Image Transfer Review: Despite the packaging's claim of a 1.66:1 transfer, the aspect ratio is in fact closer to 1.78:1, although this will go unnoticed by most viewers due to overscan.
This is a curiously inconsistent transfer. Many shots and sequences are clear, colorful, and detailed, allowing the beauty of the settings to shine. But in just as many others, there are problems: softness, seeming overexposure, orange/reddish fleshtones, lack of color gradation, and occasionally grain. However, given the age of the film, some of these faults may be due to the print used, rather than the transfer, and in any case they are not enough to detract from one's enjoyment.
Image Transfer Grade: B
Audio Transfer Review: The mono sound is always clear, if a bit limited in fidelity, which shows up mostly in the musical score.
Audio Transfer Grade: B
Disc ExtrasFull Motion menu with music
Scene Access with 23 cues and remote access
Subtitles/Captions in English with remote access
Cast and Crew Filmographies
Packaging: Keep Case
- The Sky Above, The Mud Below , an 88-minute documentary
- Interview with director Jean-Jacques Annaud and producer Arthur Cohn
- A conversation with producer Arthur Cohn
- Four-page printed insert with chapter listing for both features and historical notes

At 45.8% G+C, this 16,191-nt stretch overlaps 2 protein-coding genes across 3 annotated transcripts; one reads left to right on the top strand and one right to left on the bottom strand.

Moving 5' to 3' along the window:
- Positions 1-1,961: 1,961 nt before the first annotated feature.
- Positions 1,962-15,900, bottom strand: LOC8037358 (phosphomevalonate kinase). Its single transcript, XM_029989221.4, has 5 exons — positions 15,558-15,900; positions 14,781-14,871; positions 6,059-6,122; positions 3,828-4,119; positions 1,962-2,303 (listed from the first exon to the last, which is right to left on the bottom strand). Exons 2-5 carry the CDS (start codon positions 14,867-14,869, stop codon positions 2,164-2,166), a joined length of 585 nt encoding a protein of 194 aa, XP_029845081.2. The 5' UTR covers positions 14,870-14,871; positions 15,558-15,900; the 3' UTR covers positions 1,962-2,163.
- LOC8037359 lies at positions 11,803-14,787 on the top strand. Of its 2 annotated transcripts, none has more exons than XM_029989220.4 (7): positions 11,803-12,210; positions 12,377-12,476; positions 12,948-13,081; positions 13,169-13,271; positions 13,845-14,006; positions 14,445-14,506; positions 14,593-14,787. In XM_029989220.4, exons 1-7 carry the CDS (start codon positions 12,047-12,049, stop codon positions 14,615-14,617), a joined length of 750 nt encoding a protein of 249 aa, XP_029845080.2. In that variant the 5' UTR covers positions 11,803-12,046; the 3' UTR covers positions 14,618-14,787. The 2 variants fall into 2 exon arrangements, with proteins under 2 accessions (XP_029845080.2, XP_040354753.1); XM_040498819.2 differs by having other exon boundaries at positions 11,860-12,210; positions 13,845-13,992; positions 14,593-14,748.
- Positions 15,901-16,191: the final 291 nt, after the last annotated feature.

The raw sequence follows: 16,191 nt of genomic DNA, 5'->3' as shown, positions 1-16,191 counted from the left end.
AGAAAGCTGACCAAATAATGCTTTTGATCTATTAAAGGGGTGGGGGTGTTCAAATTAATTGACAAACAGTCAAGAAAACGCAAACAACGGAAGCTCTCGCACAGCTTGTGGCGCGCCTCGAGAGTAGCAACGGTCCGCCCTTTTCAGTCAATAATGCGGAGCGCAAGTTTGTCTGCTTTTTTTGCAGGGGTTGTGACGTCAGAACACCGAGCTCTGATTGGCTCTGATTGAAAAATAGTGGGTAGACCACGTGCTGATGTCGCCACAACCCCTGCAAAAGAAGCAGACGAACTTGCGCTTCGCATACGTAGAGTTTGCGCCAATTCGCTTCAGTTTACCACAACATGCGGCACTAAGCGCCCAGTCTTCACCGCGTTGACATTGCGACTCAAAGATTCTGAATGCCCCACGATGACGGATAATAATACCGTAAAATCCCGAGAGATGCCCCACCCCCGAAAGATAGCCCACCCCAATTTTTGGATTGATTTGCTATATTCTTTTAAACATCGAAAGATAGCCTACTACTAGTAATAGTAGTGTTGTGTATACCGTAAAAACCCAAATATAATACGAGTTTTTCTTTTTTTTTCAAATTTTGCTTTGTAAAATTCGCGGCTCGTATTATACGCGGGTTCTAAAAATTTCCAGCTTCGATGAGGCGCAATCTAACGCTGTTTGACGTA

But the real bonus here is the complete documentary feature, The Sky Above, The Mud Below, Arthur Cohn's first experience as a producer, which also won an Academy Award, in this case in 1962 for Best Documentary Feature. It's the story of a French expedition through (then) Dutch New Guinea, covering areas that were at that point unexplored and even unmapped.
From the standpoint of a viewer in 2003, it's hard to know what to make of this film. Is it a serious examination of New Guinean tribes and their culture, a product of the French intelligentia's fascination with ethnography that flourished in the late fifties? Is it an examination of the intellectual and physical stamina required to travel overland through the jungle, and all of the hardships there implied? Or is it just an exploitative, voyeuristic depiction of the bizarre (to Western eyes) customs and rituals of unknown tribes and peoples?